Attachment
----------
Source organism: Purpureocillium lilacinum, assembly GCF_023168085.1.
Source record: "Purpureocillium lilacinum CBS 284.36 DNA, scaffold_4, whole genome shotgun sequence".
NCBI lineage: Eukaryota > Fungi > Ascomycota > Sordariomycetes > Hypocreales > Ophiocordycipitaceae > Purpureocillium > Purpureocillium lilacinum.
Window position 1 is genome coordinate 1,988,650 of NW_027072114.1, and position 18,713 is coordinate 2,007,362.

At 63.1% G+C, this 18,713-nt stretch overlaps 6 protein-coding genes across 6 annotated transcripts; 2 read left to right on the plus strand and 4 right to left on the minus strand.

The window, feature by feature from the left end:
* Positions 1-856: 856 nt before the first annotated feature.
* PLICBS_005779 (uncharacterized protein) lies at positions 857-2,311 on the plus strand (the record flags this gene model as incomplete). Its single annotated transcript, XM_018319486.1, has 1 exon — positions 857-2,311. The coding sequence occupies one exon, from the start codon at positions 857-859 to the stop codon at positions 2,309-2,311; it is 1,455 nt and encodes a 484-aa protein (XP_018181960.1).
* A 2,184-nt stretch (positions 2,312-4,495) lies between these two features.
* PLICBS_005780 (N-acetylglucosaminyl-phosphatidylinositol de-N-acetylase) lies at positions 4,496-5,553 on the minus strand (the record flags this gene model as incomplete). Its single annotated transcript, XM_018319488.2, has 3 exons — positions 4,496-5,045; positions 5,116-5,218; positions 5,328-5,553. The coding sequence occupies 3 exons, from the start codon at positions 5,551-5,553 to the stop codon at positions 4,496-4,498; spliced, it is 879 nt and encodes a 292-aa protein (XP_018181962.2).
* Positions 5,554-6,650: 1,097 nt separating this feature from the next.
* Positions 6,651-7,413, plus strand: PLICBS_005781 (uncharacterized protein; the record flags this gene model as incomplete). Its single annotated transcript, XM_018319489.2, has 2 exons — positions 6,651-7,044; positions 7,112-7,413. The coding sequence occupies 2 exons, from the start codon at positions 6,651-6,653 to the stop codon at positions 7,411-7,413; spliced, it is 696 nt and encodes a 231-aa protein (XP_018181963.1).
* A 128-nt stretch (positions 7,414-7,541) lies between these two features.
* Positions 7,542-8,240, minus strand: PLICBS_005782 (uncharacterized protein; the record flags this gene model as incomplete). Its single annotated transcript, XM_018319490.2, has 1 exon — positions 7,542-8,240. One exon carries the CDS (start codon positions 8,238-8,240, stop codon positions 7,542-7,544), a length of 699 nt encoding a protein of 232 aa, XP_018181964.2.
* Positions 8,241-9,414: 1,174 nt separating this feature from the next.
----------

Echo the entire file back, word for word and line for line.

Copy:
Source organism: Purpureocillium lilacinum, assembly GCF_023168085.1.
Source record: "Purpureocillium lilacinum CBS 284.36 DNA, scaffold_4, whole genome shotgun sequence".
NCBI lineage: Eukaryota > Fungi > Ascomycota > Sordariomycetes > Hypocreales > Ophiocordycipitaceae > Purpureocillium > Purpureocillium lilacinum.
Window position 1 is genome coordinate 1,988,650 of NW_027072114.1, and position 18,713 is coordinate 2,007,362.

At 63.1% G+C, this 18,713-nt stretch overlaps 6 protein-coding genes across 6 annotated transcripts; 2 read left to right on the plus strand and 4 right to left on the minus strand.

The window, feature by feature from the left end:
* Positions 1-856: 856 nt before the first annotated feature.
* PLICBS_005779 (uncharacterized protein) lies at positions 857-2,311 on the plus strand (the record flags this gene model as incomplete). Its single annotated transcript, XM_018319486.1, has 1 exon — positions 857-2,311. The coding sequence occupies one exon, from the start codon at positions 857-859 to the stop codon at positions 2,309-2,311; it is 1,455 nt and encodes a 484-aa protein (XP_018181960.1).
* A 2,184-nt stretch (positions 2,312-4,495) lies between these two features.
* PLICBS_005780 (N-acetylglucosaminyl-phosphatidylinositol de-N-acetylase) lies at positions 4,496-5,553 on the minus strand (the record flags this gene model as incomplete). Its single annotated transcript, XM_018319488.2, has 3 exons — positions 4,496-5,045; positions 5,116-5,218; positions 5,328-5,553. The coding sequence occupies 3 exons, from the start codon at positions 5,551-5,553 to the stop codon at positions 4,496-4,498; spliced, it is 879 nt and encodes a 292-aa protein (XP_018181962.2).
* Positions 5,554-6,650: 1,097 nt separating this feature from the next.
* Positions 6,651-7,413, plus strand: PLICBS_005781 (uncharacterized protein; the record flags this gene model as incomplete). Its single annotated transcript, XM_018319489.2, has 2 exons — positions 6,651-7,044; positions 7,112-7,413. The coding sequence occupies 2 exons, from the start codon at positions 6,651-6,653 to the stop codon at positions 7,411-7,413; spliced, it is 696 nt and encodes a 231-aa protein (XP_018181963.1).
* A 128-nt stretch (positions 7,414-7,541) lies between these two features.
* Positions 7,542-8,240, minus strand: PLICBS_005782 (uncharacterized protein; the record flags this gene model as incomplete). Its single annotated transcript, XM_018319490.2, has 1 exon — positions 7,542-8,240. One exon carries the CDS (start codon positions 8,238-8,240, stop codon positions 7,542-7,544), a length of 699 nt encoding a protein of 232 aa, XP_018181964.2.
* Positions 8,241-9,414: 1,174 nt separating this feature from the next.